Monday, June 13, 2005

i think "field trip to mcdonalds" says it all

eduwonk has some good initial thoughts about a week-long series on the Milwaukee voucher program in the Journal-Sentinel (first two installments here and here). the main point: what distinguishes charter school programs from voucher programs is public accountability.

under no state charter school law would a school like this be allowed to open:
In some cases, voucher schools are really only a step up from day care centers, serving only very young children.

For example, reporters tried to visit the Academy of Excellence Preparatory School twice, each time finding a large, empty classroom in the back of the Parklawn YMCA on the north side. The classroom appeared unused, with few books or toys in sight.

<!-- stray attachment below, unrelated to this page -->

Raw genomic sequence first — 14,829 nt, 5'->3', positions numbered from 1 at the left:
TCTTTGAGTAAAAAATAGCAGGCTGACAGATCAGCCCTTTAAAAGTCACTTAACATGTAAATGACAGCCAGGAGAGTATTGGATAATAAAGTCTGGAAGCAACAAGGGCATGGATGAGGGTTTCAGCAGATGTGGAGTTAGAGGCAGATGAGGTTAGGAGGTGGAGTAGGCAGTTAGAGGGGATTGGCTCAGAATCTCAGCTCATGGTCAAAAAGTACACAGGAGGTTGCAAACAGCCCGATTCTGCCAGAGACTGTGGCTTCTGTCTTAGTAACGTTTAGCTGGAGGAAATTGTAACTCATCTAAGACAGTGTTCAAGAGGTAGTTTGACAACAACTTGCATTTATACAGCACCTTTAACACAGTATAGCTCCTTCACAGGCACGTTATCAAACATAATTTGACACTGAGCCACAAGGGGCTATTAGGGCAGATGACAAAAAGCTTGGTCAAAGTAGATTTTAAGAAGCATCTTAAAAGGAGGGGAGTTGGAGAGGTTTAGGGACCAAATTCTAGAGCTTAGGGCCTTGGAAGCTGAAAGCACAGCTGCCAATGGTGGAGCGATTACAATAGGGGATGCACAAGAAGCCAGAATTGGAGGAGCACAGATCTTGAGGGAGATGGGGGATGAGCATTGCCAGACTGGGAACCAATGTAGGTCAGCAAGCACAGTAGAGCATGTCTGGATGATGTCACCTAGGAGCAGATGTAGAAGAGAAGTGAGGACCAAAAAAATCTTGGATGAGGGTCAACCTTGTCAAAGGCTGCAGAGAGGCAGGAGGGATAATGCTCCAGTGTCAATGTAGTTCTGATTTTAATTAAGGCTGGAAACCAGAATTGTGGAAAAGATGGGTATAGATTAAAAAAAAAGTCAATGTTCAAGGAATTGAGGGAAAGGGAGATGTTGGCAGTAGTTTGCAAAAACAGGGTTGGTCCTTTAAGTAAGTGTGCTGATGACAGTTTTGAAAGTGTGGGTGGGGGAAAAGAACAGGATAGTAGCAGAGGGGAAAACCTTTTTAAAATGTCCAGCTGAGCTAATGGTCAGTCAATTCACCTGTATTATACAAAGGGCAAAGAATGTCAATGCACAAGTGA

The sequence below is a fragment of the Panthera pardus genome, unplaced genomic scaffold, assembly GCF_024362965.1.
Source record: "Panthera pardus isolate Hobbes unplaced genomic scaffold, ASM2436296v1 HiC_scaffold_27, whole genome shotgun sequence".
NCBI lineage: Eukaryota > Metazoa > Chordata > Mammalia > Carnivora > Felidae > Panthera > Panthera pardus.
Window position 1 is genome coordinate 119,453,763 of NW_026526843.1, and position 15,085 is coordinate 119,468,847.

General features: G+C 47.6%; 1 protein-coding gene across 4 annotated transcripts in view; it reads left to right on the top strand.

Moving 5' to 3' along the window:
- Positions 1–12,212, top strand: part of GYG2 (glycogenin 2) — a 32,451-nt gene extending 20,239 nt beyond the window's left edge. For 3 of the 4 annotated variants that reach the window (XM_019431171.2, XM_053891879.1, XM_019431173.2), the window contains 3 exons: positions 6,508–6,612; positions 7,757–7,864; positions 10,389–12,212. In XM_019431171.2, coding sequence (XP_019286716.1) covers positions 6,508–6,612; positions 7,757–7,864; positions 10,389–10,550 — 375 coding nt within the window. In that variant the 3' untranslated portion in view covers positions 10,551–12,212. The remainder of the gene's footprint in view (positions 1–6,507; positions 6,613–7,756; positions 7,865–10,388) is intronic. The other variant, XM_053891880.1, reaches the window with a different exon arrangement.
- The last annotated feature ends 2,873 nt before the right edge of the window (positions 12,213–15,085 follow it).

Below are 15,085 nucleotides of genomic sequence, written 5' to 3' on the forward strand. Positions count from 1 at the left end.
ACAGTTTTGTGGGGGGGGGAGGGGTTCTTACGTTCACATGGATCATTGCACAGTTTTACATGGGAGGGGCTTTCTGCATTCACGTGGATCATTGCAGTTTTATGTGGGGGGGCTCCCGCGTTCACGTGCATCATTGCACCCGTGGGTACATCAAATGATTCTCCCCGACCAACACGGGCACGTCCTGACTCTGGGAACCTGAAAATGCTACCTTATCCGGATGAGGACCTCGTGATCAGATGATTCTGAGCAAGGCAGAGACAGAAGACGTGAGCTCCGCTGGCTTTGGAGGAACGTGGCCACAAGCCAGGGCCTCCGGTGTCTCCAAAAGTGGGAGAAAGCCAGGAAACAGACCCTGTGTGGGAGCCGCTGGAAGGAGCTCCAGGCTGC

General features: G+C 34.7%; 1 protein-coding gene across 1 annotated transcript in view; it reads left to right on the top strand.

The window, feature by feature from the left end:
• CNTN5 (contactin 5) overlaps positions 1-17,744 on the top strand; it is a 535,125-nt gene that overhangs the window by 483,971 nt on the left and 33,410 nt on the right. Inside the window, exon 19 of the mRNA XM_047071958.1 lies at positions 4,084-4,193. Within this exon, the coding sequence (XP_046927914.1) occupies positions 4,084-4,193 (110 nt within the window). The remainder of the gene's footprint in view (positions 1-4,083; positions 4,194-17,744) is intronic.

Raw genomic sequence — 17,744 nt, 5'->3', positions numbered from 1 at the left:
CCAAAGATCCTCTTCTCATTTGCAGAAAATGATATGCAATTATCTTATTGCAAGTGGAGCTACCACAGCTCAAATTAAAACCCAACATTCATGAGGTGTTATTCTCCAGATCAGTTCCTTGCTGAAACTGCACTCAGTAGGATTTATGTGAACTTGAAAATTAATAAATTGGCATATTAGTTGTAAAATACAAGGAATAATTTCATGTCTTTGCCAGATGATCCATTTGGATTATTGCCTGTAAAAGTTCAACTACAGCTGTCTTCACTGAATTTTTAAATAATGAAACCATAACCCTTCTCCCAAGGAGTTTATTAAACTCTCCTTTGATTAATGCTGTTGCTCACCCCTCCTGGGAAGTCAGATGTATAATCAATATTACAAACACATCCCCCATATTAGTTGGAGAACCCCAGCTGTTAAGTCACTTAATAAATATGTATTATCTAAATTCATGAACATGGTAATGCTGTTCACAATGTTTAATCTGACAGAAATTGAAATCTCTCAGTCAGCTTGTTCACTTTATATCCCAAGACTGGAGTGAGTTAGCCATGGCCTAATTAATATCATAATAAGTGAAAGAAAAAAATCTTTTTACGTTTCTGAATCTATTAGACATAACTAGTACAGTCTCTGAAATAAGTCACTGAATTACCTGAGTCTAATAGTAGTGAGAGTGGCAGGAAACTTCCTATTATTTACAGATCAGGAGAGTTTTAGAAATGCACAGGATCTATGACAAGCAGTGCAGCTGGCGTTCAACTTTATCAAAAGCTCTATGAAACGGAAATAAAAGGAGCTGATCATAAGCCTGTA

On a third visit, the school's principal, Joe Nixon, said she kept the supplies in a back room. On that day, she had only two students. The school said it had seven choice students on the January student count date. The two students, a 4-year-old and a 5-year-old, were drawing. Nixon said she was getting ready to take them on a field trip to McDonald's.

yes, there are bad charter schools out there. yes, there are charters where kids play cards and watch movies all day. but, if the system works correctly, those schools do eventually get shut down. under most voucher programs, there is no safeguard against this.

charter school initiatives are about innovation. voucher programs are about deregulation and privatization. while there may be components of each in the legislative intents of both charter and voucher laws, you can tell by the facts that are just starting to show up on the ground what values the supporters of each school choice program have.

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